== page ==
Carrier Routing, Switching Had Bang-Up 2011: Researcher

The market for carrier-grade routing and switching was somewhat soft in North America and the EMEA region last year, but growth spikes in Asia and Latin America -- and an ongoing carrier upgrade cycle -- propelled the overall segment to record numbers.

That's the latest from Infonetics Research, which pegged the overall carrier router and switch market at $14.5 billion for 2011, up 8 percent over 2010. Going by Infonetics' numbers, that makes carrier routing and switching the second largest global telecom market, following mobile radio access network infrastructure.

Michael Howard, Infonetics co-founder and principal analyst, said that increases in Asia and Latin America catalyzed the segment's overall growth.

"Paradoxically, 2011 results show signs of a slowdown in the market's overall growth rate. Why? Because despite continued double-digit percent annual growth in the largest market, Asia, and the smallest market, Latin America, the two mainstays of carrier routers and switches, North America and EMEA, are slowing," Howard said in a note to subscribers.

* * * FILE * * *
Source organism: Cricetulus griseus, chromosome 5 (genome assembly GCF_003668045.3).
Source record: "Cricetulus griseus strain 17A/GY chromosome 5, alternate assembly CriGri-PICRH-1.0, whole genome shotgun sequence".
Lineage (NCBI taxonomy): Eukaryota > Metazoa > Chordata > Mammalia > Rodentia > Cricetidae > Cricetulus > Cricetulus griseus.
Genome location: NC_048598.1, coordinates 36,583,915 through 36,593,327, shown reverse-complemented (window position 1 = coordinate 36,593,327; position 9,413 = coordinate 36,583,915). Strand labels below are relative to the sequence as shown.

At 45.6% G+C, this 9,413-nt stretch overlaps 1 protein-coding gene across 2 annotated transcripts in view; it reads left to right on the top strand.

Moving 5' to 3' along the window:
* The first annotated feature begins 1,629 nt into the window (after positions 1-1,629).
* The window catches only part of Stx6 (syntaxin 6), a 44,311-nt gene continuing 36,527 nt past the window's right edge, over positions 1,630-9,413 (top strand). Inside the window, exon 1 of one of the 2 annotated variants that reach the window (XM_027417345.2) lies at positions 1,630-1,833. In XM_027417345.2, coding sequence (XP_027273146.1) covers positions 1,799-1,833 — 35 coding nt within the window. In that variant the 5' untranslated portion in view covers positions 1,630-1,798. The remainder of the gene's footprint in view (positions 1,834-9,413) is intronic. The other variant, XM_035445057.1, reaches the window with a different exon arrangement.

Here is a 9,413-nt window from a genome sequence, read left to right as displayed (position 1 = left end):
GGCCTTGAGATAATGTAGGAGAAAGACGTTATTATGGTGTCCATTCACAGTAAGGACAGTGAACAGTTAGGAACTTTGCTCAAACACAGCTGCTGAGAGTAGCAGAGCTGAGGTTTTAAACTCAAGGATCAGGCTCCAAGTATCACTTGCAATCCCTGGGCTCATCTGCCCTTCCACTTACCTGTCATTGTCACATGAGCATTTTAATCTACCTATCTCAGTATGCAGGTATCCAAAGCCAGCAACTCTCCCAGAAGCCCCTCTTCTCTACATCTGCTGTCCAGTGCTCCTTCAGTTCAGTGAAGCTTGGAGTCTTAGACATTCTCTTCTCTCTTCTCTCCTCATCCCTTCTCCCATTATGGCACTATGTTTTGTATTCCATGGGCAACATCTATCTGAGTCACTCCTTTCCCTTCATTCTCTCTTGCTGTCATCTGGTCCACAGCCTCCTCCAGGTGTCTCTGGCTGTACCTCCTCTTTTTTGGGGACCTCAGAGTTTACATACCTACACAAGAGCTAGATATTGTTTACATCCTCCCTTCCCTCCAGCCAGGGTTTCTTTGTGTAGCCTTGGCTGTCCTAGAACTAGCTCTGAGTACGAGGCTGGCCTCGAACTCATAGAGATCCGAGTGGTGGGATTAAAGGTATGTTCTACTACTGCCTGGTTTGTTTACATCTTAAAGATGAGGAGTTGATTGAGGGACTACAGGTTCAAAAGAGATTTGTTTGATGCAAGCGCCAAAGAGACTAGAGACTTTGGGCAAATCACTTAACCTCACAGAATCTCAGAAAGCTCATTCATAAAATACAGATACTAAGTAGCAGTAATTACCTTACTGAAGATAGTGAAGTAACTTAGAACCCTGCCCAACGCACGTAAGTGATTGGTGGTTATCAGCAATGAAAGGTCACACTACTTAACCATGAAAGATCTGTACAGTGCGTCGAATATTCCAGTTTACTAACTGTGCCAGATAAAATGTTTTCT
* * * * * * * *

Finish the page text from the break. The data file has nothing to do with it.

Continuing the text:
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Still, said Howard, the growth of fixed broadband traffic and mobile broadband traffic on 3G and LTE networks is pushing many service providers into an upgrade cycle, touching everything from access and aggregation to mobile backhaul.

IP edge routers, IP core routers and carrier Ethernet switches together hit $3.9 billion in the last quarter of 2011, Infonetics said.

Cisco commands about one-third of the global IP edge market, although Infonetics noted that four of its major competitors there -- Alcatel-Lucent, Huawei, Juniper and ZTE -- gained market share in 2011. Alcatel-Lucent's gain was especially notable, Infonetics said, because it gained the No. 2 spot for global router revenue in the fourth quarter and kept the No. 2 spot for EMEA router revenue for all of 2011 despite not having a core router product.

North America posted a decline in carrier router and switch spending both quarter-over-quarter in 2011 and for the full year, Infonetics said -- the only world region to do so. Juniper was among major service provider vendors to feel the effects of that weakening spend, reporting lower-than-expected numbers for fourth-quarter 2011 and a tepid projection for its first quarter.

The sale of carrier infrastructure to service providers, particularly second-, third- and fourth-tier service providers, is a potentially lucrative play for solution providers. Several vendors have tweaked their channel programs in the past two years to turn more traditionally enterprise-focused VARs onto that sale, including Cisco, which recently debuted an Advanced IP Next-Generation specialization specific to partners selling into that market.